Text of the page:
When it’s time for their annual audit, many organizations scramble to be in compliance with the Payment Card Industry (PCI) Data Security Standard (DSS), a broad set of guidelines on securing customer payment card data. The problem is that they don’t integrate PCI compliance into regular business functions.
These organizations “struggle because they leave [PCI DSS] compliance to a few months before” the assessment, says Jen Mack, director of PCI Consulting Services for Verizon. This sometimes results in organizations paying more to meet compliance requirements, she says; a new technological solution may need to be purchased relatively quickly, for instance. Mack suggests considering integrating compliance efforts into daily, weekly, or monthly company procedures.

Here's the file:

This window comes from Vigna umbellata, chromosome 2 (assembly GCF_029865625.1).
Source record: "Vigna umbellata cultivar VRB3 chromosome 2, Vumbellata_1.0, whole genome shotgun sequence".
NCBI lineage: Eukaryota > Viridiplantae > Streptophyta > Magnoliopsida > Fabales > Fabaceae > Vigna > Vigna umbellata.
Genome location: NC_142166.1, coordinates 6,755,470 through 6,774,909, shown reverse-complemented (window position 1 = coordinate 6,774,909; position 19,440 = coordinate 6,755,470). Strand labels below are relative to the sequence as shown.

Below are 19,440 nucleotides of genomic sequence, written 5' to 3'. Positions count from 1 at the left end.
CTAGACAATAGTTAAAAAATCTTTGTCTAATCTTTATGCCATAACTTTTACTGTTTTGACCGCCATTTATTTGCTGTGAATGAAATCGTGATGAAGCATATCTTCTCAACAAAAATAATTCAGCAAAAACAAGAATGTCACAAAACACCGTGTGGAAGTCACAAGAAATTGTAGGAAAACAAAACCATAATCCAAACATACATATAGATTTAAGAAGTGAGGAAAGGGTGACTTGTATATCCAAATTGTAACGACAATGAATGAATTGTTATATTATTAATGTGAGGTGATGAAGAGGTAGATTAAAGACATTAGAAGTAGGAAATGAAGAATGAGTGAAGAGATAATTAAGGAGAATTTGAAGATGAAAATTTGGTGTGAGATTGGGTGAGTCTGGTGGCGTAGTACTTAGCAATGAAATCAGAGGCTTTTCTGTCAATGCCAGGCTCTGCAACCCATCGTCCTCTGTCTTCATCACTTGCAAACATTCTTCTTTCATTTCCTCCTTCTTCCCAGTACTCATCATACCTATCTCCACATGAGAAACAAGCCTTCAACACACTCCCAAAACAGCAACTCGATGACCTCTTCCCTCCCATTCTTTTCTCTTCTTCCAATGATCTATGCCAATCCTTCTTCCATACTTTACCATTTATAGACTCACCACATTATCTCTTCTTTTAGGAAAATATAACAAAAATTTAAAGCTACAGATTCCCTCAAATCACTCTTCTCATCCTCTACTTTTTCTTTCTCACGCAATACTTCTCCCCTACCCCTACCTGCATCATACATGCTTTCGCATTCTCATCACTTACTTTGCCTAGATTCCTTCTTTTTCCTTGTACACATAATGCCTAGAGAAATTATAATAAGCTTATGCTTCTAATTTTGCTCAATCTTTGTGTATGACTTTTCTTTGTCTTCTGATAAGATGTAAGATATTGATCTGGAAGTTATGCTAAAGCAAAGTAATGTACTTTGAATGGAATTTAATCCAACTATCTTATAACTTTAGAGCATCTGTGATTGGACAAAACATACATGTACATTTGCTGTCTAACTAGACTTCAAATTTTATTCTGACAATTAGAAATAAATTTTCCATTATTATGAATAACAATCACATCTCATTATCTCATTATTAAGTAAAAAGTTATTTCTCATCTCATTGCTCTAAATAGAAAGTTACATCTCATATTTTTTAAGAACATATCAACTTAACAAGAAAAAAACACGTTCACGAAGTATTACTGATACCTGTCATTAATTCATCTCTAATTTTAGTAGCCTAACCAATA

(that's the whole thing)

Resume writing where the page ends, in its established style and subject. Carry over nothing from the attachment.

Many organizations that have been successful with compliance have spent time mapping their compliance goals, she adds. “They create a roadmap for the next few years and consult it regularly.” This includes integrating short- and long-term strategies for protecting payment data as well as carefully documenting security processes and procedures.
The PCI standard represents a good guide for increasing overall information security, and it makes good business sense, say many experts. The standard is based, in fact, on a large number of security best practices, says Bob Russo, general manager of the Security Standards Council (SSC), which helps develop and manage the standard. It’s intended to help organizations achieve compliance, he says, “but more importantly [to strengthen] security.” If an organization becomes secure, “compliance comes along with it.”
If companies in the payment card industry are “just along for a [compliance] tick, they’re missing the whole point, and the value that PCI can bring,” says Andrew Jamieson, a Qualified Security Assessor for the security consulting firm Witham Laboratories. “If you’re going to be spending money to become compliant with these requirements, then you might as well get something out of it.”